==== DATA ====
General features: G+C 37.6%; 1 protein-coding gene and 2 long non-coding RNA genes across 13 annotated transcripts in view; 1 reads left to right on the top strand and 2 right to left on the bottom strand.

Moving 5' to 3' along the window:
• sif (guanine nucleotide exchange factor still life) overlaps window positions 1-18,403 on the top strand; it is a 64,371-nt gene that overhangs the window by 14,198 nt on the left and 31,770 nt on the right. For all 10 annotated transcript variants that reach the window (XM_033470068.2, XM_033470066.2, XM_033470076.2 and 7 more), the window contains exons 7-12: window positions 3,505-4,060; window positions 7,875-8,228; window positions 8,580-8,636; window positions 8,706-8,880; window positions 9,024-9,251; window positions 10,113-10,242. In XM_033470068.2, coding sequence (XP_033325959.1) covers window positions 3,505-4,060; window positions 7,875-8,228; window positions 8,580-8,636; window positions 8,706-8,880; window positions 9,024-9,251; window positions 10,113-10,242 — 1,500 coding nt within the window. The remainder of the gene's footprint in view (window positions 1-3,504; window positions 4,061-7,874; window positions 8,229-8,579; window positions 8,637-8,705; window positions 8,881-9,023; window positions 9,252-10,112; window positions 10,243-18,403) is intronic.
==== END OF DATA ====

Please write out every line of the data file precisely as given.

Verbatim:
General features: G+C 37.6%; 1 protein-coding gene and 2 long non-coding RNA genes across 13 annotated transcripts in view; 1 reads left to right on the top strand and 2 right to left on the bottom strand.

Moving 5' to 3' along the window:
• sif (guanine nucleotide exchange factor still life) overlaps window positions 1-18,403 on the top strand; it is a 64,371-nt gene that overhangs the window by 14,198 nt on the left and 31,770 nt on the right. For all 10 annotated transcript variants that reach the window (XM_033470068.2, XM_033470066.2, XM_033470076.2 and 7 more), the window contains exons 7-12: window positions 3,505-4,060; window positions 7,875-8,228; window positions 8,580-8,636; window positions 8,706-8,880; window positions 9,024-9,251; window positions 10,113-10,242. In XM_033470068.2, coding sequence (XP_033325959.1) covers window positions 3,505-4,060; window positions 7,875-8,228; window positions 8,580-8,636; window positions 8,706-8,880; window positions 9,024-9,251; window positions 10,113-10,242 — 1,500 coding nt within the window. The remainder of the gene's footprint in view (window positions 1-3,504; window positions 4,061-7,874; window positions 8,229-8,579; window positions 8,637-8,705; window positions 8,881-9,023; window positions 9,252-10,112; window positions 10,243-18,403) is intronic.